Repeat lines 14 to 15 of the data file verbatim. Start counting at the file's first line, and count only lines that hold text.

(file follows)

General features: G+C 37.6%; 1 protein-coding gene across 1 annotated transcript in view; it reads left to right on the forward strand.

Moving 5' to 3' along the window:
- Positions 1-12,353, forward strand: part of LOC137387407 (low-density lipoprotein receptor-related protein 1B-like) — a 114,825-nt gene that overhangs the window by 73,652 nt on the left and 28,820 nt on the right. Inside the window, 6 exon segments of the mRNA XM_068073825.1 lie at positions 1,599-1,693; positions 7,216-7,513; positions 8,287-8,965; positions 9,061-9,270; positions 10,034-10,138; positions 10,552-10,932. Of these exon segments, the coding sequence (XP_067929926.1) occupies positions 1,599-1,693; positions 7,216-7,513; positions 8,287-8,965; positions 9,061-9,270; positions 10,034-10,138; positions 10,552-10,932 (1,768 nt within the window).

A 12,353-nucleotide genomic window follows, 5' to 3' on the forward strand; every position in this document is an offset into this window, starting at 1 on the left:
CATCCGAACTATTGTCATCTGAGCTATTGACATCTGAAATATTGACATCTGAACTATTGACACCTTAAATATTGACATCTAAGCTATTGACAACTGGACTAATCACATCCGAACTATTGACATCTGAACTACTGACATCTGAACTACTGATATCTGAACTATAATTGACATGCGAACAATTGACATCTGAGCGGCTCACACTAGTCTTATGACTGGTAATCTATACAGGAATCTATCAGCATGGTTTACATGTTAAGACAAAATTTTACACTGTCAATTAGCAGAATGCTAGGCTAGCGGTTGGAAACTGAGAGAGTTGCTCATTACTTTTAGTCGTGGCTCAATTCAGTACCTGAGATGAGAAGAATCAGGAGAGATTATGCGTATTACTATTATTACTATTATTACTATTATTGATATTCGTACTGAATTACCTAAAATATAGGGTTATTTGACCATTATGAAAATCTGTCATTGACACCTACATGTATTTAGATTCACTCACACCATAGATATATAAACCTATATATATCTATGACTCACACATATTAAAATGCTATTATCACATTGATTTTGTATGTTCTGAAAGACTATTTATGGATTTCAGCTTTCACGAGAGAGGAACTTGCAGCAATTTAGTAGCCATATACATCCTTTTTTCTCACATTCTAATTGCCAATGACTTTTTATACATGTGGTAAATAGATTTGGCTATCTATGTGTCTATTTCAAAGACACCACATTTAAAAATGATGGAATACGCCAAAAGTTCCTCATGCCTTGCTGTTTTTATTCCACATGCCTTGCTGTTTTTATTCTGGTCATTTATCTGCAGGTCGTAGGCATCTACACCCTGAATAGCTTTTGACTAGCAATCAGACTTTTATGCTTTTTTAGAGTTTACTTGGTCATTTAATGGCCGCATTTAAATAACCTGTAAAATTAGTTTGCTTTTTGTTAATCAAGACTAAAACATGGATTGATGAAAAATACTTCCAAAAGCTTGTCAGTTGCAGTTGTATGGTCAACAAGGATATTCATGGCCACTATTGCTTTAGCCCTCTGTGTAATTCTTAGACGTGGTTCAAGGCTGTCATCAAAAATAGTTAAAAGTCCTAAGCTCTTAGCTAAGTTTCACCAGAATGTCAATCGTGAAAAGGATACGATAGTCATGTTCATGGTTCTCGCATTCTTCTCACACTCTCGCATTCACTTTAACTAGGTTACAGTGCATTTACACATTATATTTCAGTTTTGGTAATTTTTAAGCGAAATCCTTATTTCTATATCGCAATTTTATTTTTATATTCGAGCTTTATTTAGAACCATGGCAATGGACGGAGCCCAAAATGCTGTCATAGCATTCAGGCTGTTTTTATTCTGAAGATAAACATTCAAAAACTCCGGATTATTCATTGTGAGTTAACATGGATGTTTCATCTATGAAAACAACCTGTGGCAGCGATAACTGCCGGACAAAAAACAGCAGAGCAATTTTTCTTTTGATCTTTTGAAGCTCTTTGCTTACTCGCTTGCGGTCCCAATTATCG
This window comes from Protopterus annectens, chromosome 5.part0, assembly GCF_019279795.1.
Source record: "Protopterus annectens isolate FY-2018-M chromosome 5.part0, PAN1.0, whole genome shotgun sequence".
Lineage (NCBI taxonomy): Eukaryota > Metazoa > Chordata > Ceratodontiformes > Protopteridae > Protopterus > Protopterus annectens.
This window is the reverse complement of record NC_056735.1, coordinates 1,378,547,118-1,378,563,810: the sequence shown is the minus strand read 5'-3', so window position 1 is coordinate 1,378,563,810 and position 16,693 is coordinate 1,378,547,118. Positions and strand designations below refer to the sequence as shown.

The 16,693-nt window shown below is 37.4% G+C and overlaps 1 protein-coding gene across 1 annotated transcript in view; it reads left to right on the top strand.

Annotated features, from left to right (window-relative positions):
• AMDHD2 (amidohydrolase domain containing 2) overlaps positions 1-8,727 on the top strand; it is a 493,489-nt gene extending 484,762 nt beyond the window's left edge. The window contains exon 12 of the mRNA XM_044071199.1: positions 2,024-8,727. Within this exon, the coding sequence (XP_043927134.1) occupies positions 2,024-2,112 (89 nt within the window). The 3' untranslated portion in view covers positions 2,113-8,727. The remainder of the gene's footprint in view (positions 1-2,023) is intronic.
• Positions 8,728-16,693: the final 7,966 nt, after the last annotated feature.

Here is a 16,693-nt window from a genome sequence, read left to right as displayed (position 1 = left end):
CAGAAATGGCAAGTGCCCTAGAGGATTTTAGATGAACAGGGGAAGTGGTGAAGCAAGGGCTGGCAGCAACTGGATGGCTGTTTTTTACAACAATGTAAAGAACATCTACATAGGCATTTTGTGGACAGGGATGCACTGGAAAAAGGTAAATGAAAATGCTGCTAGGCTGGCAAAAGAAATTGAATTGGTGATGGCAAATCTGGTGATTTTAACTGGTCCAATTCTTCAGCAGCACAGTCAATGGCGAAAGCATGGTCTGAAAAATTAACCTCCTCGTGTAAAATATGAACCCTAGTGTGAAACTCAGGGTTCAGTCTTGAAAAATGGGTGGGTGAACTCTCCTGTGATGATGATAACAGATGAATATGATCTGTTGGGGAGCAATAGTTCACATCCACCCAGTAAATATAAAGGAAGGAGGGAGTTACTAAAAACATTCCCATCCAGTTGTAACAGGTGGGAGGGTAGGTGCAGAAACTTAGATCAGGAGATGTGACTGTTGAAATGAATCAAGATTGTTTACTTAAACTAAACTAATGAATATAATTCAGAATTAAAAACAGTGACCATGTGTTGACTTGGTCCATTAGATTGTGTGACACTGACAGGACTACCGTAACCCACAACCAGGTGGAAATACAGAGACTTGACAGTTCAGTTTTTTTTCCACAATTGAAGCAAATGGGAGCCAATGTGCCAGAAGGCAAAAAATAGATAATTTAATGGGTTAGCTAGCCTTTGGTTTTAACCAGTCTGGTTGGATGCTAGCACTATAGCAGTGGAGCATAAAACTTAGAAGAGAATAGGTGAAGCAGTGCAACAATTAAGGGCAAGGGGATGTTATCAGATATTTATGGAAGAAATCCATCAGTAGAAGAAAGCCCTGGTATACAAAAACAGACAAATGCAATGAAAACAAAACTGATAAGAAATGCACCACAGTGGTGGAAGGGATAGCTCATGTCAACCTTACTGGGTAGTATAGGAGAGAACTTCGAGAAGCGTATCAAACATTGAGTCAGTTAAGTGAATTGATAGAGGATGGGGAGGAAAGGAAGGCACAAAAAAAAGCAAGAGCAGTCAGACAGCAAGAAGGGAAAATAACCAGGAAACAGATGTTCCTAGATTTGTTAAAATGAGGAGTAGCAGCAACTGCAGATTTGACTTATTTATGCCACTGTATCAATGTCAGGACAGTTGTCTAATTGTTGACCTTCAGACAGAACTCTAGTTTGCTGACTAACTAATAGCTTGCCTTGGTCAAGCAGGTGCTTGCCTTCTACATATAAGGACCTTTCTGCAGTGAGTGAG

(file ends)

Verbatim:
Here is a 16,693-nt window from a genome sequence, read left to right as displayed (position 1 = left end):
CAGAAATGGCAAGTGCCCTAGAGGATTTTAGATGAACAGGGGAAGTGGTGAAGCAAGGGCTGGCAGCAACTGGATGGCTGTTTTTTACAACAATGTAAAGAACATCTACATAGGCATTTTGTGGACAGGGATGCACTGGAAAAAGGTAAATGAAAATGCTGCTAGGCTGGCAAAAGAAATTGAATTGGTGATGGCAAATCTGGTGATTTTAACTGGTCCAATTCTTCAGCAGCACAGTCAATGGCGAAAGCATGGTCTGAAAAATTAACCTCCTCGTGTAAAATATGAACCCTAGTGTGAAACTCAGGGTTCAGTCTTGAAAAATGGGTGGGTGAACTCTCCTGTGATGATGATAACAGATGAATATGATCTGTTGGGGAGCAATAGTTCACATCCACCCAGTAAATATAAAGGAAGGAGGGAGTTACTAAAAACATTCCCATCCAGTTGTAACAGGTGGGAGGGTAGGTGCAGAAACTTAGATCAGGAGATGTGACTGTTGAAATGAATCAAGATTGTTTACTTAAACTAAACTAATGAATATAATTCAGAATTAAAAACAGTGACCATGTGTTGACTTGGTCCATTAGATTGTGTGACACTGACAGGACTACCGTAACCCACAACCAGGTGGAAATACAGAGACTTGACAGTTCAGTTTTTTTTCCACAATTGAAGCAAATGGGAGCCAATGTGCCAGAAGGCAAAAAATAGATAATTTAATGGGTTAGCTAGCCTTTGGTTTTAACCAGTCTGGTTGGATGCTAGCACTATAGCAGTGGAGCATAAAACTTAGAAGAGAATAGGTGAAGCAGTGCAACAATTAAGGGCAAGGGGATGTTATCAGATATTTATGGAAGAAATCCATCAGTAGAAGAAAGCCCTGGTATACAAAAACAGACAAATGCAATGAAAACAAAACTGATAAGAAATGCACCACAGTGGTGGAAGGGATAGCTCATGTCAACCTTACTGGGTAGTATAGGAGAGAACTTCGAGAAGCGTATCAAACATTGAGTCAGTTAAGTGAATTGATAGAGGATGGGGAGGAAAGGAAGGCACAAAAAAAAGCAAGAGCAGTCAGACAGCAAGAAGGGAAAATAACCAGGAAACAGATGTTCCTAGATTTGTTAAAATGAGGAGTAGCAGCAACTGCAGATTTGACTTATTTATGCCACTGTATCAATGTCAGGACAGTTGTCTAATTGTTGACCTTCAGACAGAACTCTAGTTTGCTGACTAACTAATAGCTTGCCTTGGTCAAGCAGGTGCTTGCCTTCTACATATAAGGACCTTTCTGCAGTGAGTGAG